blogging@thepub with Skypephone S2 on 3

Blogging in the away-from-home comfort of the pub with a nice pint of beer in front of me is something I could definitely get used to.

The Skypephone S2 for £40 from 3, with a very generous pay-as-you-go tariff and Skype calls with no obligation to top up, sounds too good to be true, but it’s even better. This is a really decent phone that easily matches the excellent Sony-Ericsson it replaced.

The economy and ease of this phone and tariff are impressive–my son has already bought one and when my wife follows we will have free, always-on, multi-channel communications. Yes, completely free, as in beer.

That reminds me, I have some beer to drink!

The revolution *will* be googled

The Revolution Will Not Be Televised“, Gil Scott-Heron sang to my generation in 1970.  According to internet pioneer and Google Veep, Vint Cerf, a contemporary of Heron’s, it’ll be on internet and cellphone and it’s already under way.

“There are more than three billion mobiles in use today and more than 80 per cent of the world’s population live within range of a network. In areas where wireline or WiFi access barely exists, many new users will first experience the internet through a mobile phone. In developing economies, people are already finding innovative ways to use mobile technology. Grameen’s micro-finance and village phone programmes in Bangladesh and elsewhere are known and respected around the world, but there are many less famous examples. During the Kenyan elections, Mobile Planet provided its subscribers with up-to-the-minute results by text message. As the cost of mobile technologies fall, the opportunities for such innovation will continue to grow.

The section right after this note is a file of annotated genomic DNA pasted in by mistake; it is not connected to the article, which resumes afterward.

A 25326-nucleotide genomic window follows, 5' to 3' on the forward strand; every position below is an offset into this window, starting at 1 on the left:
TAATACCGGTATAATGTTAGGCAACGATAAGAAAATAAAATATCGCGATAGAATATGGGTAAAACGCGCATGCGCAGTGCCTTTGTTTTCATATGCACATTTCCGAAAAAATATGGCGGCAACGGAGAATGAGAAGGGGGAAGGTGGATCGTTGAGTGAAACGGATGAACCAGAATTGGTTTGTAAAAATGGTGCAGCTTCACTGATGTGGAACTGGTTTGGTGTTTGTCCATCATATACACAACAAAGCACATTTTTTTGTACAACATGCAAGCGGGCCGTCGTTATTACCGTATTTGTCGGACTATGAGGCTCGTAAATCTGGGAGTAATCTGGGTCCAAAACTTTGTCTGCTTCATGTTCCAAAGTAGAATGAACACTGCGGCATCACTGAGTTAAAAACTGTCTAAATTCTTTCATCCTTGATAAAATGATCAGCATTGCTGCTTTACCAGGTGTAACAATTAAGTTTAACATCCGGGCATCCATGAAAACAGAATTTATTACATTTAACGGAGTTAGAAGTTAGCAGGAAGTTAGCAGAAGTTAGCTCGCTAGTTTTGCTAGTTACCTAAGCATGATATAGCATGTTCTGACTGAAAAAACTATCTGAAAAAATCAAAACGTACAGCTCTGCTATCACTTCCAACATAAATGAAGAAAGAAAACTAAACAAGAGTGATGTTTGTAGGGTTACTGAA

“We’re nearing the tipping point for mobile computing to deliver timely, geographically and socially relevant information. Researchers in Japan recently proposed using data from vehicles’ windscreen wipers and embedded GPS receivers to track the movement of weather systems through towns and cities with a precision never before possible. It may seem academic, but understanding the way severe weather, such as a typhoon, moves through a city could save lives. Further exploration can shed light on demographic, intellectual and epidemiological phenomena, to name just a few areas.”

The internet has revolutionized the way we work and communicate.  If Cerf is right, that revolution is about to go global and become so pervasive as to change the fabric of people’s lives all over the world in a way that can only be matched by modern sanitation, drugs and perhaps radio.